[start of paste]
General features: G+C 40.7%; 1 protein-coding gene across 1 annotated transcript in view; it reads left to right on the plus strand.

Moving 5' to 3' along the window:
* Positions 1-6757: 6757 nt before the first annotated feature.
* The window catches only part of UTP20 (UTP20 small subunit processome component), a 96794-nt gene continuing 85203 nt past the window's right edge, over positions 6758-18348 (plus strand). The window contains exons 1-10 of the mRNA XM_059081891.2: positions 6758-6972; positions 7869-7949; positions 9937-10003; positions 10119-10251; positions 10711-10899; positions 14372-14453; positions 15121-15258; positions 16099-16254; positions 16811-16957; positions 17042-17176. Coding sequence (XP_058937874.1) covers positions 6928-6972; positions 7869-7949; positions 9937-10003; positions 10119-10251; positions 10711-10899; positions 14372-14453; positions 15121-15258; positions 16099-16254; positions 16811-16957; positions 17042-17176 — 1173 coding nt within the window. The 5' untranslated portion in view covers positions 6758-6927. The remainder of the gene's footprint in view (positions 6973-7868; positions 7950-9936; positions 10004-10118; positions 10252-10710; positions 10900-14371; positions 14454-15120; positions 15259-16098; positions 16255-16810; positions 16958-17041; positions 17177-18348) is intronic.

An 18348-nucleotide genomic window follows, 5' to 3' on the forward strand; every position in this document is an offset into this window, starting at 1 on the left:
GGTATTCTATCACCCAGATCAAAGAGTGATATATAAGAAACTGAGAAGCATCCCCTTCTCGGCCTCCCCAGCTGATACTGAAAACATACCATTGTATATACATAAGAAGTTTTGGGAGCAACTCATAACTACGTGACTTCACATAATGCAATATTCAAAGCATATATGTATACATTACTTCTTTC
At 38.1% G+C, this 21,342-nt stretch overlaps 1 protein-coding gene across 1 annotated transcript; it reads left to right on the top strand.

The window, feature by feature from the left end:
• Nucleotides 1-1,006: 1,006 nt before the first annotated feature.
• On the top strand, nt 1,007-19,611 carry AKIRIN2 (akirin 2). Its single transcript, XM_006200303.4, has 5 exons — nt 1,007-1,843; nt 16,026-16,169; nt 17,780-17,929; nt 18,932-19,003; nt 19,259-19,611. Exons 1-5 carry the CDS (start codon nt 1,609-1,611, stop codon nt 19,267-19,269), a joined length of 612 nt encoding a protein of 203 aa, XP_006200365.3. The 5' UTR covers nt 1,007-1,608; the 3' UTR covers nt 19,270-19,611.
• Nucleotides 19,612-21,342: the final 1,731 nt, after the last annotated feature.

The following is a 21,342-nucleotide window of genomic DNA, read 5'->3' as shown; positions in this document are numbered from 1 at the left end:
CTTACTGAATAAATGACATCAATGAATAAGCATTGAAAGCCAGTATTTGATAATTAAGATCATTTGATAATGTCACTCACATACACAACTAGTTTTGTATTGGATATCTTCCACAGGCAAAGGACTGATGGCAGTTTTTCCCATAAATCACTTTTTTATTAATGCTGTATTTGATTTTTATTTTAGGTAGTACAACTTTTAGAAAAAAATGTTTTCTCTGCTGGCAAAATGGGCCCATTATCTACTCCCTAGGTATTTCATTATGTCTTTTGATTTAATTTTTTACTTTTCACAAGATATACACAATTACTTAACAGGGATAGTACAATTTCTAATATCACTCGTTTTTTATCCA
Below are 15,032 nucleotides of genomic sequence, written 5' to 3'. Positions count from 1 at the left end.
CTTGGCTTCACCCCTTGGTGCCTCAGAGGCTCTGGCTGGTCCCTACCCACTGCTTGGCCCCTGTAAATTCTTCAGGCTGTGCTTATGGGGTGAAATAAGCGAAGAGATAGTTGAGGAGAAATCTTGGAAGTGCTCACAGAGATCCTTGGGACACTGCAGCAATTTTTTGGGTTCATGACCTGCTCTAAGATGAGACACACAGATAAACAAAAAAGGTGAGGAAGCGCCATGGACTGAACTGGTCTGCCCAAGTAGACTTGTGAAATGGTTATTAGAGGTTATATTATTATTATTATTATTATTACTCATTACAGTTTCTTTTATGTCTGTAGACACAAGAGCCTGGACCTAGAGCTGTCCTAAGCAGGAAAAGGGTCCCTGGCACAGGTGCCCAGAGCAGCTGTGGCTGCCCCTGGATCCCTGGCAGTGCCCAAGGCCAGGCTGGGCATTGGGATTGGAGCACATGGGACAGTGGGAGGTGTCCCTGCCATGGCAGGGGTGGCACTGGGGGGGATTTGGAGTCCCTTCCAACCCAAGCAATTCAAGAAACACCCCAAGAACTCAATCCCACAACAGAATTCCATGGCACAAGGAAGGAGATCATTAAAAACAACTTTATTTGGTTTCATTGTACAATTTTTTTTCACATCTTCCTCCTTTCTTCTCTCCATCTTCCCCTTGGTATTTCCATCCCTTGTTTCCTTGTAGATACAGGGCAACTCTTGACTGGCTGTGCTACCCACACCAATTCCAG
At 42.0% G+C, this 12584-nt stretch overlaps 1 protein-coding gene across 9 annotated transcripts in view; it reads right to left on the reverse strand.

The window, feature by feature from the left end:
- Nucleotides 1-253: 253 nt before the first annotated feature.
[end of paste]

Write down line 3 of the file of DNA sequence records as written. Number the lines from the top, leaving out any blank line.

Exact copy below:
* Positions 1-6757: 6757 nt before the first annotated feature.